From humble beginnings as a railway siding known as Langevin to the “Star of the Prairies”, Alderson was set to be one of the most important population centres on the Canadian prairies. How did it all end up as an “Empire of Dust”? Come with us as we visit the remains of the ghost town of Alderson and explore a story of broken promises and shattered dreams.
The Medalta Potteries site was a fixture of the Medicine Hat community for more than fifty years before shutting down for the final time in the latter half of the 1960s. After sitting abandoned and neglected for several decades, today it is home to a great museum that houses an amazing collection of stoneware, pottery, and displays. Let’s check it out…
Join us as we check out the 50th Annual Show and Reunion at Pioneer Acres Museum near Irricana, Alberta. From horses to fire trucks, we get a chance to see a bit of everything as we make our annual visit to this gem of an Alberta museum.
Sometimes you stumble across something that can only be described as a “happy accident”.
Tonight I found myself doing some research on the ghost town of Alderson. Alderson is a place I have visited multiple times and I was trying to come up with a fresh perspective for an upcoming visit later this month. I was looking at old photos of the Alderson School and was thinking it would make a good focal point for the video I am planning.
While digging around the archives regarding old Alberta School Districts, I decided I should probably update my Excel spreadsheet which is where I store the information I have gathered about the various school districts I have encountered in the province.
I was searching through my photos and stumbled across a picture of Westerdale School. It was dated February 19, 2007. I don’t remember many details of that day but seeing as how it was a Monday I imagine it was Family Day and I was taking advantage of the long weekend by doing some Geocaching.
I wasn’t sure where Westerdale was so I decided to look at other photos I had taken that day. One of them was of the Westerdale Church. I did a quick search online and found an article written by BWBandy about a miniature roadside church. I remembered that little church, having stopped in once and driven by multiple times. The little church stands as a tribute to the original Westerdale Church which stood on the site from 1904 – 2009. I remember during my visit I had thought “Damn, I would have loved to have seen the original building.”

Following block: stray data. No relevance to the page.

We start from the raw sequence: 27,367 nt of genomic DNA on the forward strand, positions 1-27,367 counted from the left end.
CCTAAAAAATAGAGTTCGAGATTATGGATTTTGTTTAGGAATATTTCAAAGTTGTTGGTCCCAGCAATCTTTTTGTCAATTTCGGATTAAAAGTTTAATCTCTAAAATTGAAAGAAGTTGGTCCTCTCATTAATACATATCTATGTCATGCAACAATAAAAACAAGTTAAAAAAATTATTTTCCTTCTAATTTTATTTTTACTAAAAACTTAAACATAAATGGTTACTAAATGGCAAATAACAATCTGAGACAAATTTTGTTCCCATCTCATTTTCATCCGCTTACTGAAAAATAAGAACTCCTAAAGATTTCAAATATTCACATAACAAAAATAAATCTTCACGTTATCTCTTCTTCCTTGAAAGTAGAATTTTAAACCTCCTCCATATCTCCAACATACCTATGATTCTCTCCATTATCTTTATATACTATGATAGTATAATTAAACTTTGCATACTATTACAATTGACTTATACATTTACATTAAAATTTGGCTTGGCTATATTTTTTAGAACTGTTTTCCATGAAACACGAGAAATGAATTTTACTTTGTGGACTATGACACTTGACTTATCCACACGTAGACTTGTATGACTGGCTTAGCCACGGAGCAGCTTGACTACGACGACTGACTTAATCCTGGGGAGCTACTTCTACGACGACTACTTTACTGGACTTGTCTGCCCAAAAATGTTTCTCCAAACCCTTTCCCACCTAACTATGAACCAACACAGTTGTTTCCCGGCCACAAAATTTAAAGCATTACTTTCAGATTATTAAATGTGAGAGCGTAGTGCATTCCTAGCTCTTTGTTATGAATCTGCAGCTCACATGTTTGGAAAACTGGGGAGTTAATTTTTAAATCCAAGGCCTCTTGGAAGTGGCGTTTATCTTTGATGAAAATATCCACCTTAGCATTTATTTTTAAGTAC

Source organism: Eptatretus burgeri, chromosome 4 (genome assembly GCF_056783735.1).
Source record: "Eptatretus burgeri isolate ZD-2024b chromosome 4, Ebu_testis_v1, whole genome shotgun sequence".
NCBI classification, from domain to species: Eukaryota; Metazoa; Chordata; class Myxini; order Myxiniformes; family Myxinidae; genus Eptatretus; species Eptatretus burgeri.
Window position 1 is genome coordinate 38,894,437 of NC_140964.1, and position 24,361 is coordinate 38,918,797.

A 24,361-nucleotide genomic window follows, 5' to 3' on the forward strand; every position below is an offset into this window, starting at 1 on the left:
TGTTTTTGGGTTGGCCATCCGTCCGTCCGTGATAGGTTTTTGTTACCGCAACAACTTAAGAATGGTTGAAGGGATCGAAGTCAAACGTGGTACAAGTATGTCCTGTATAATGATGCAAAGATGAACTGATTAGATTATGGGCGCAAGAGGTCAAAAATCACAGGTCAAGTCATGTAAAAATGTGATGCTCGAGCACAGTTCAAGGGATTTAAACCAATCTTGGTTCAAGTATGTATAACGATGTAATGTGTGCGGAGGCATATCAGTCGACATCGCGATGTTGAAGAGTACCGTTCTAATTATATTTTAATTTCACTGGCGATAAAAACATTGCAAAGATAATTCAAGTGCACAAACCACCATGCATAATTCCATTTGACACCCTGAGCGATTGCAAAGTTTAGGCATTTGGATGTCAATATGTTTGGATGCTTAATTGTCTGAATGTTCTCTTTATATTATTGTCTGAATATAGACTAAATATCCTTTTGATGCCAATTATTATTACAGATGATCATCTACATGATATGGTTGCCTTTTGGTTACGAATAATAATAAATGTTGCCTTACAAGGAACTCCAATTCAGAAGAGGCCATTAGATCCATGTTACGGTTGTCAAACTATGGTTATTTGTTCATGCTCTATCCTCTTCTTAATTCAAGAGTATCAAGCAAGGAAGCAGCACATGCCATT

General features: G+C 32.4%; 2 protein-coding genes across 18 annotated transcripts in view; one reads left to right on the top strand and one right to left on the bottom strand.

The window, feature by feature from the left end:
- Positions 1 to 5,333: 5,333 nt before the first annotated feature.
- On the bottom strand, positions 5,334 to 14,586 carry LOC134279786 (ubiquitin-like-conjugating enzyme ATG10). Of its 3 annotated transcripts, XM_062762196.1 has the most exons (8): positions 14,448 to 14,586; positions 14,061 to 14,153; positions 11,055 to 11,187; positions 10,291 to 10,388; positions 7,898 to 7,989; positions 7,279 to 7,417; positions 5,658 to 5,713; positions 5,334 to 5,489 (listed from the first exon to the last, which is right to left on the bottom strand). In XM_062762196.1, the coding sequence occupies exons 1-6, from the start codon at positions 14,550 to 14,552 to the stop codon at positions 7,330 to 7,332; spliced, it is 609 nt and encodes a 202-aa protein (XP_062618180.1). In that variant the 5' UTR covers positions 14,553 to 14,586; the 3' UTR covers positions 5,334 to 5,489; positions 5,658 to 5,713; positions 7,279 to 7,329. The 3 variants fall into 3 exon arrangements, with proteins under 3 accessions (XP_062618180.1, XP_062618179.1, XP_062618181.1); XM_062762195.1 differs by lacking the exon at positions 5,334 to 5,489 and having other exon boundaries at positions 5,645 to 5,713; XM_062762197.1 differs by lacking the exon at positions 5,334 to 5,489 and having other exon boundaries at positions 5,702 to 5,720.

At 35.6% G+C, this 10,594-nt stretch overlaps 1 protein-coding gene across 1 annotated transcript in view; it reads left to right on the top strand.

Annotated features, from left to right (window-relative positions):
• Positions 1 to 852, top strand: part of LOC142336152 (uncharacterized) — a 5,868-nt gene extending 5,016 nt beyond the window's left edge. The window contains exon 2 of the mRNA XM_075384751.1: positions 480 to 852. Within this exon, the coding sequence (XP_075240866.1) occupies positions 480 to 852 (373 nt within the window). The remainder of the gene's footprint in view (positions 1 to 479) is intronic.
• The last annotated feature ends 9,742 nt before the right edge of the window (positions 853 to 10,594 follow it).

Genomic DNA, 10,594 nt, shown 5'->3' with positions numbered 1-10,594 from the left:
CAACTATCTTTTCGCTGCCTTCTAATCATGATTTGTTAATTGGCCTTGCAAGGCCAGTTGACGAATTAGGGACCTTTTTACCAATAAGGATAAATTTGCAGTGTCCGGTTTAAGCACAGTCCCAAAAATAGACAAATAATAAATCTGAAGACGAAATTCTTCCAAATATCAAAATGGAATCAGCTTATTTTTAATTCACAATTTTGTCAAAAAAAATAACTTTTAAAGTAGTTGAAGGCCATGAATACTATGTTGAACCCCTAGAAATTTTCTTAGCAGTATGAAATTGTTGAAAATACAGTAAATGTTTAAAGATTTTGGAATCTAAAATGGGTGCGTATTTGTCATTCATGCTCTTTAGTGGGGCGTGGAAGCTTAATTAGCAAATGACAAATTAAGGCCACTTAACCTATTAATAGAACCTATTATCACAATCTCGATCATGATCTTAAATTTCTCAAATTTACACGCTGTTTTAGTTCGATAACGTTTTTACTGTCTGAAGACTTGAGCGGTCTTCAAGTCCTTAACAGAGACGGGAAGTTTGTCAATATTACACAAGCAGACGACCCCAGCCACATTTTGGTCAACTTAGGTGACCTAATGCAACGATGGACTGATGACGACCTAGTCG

That’s when I finally clued in. (Hey, it’s late and my mind is starting to wind down so I can go to bed.) I had seen the original church! It was right there, captured in my images from more than dozen years ago.
It’s unfortunate I hadn’t taken more time to look at the church back in 2007. I should have taken better photos; I should have tried the door to see if it was open. Unfortunately, that opportunity would never come again as the church would be torn down just two years later. That surprises me considering I have seen buildings in much worse shape last much longer than the Westerdale Church. All things considered, it didn’t look that bad in those snapshots.
So, the whole thing is a series of happy accidents from how I fell into a rat hole that I started digging in Alderson, moved to schools in general , and then to Westerdale specifically. Those throw-away snapshots are also a happy accident. A long gone church from a long-forgotten road trip now brought back to light. While photographically the images are nothing special, just quick “documentation shots”, they now hold a much deeper meaning to me.
Westerdale Church is just another one of the constant additions to my list of “Places I Have Photographed That No Longer Exist”. Remember to capture those photos when you can because you never know what will disappear next.
What do you get when you combine an early morning, Tucker the Dog, and an old threshing machine? Watch and find out…
We’re sitting inside our truck this morning, hiding away from the rain while waiting for an estate sale to open. Naturally, we are browsing Facebook to help pass the time when we see a post telling us that the wooden grain elevator in Hodgeville Saskatchewan has been demolished.
Although we are 618km away from Hodgeville, we cannot help but feel a sense of melancholy as another prairie icon disappears from the skyline. It is a story we see repeated all too often.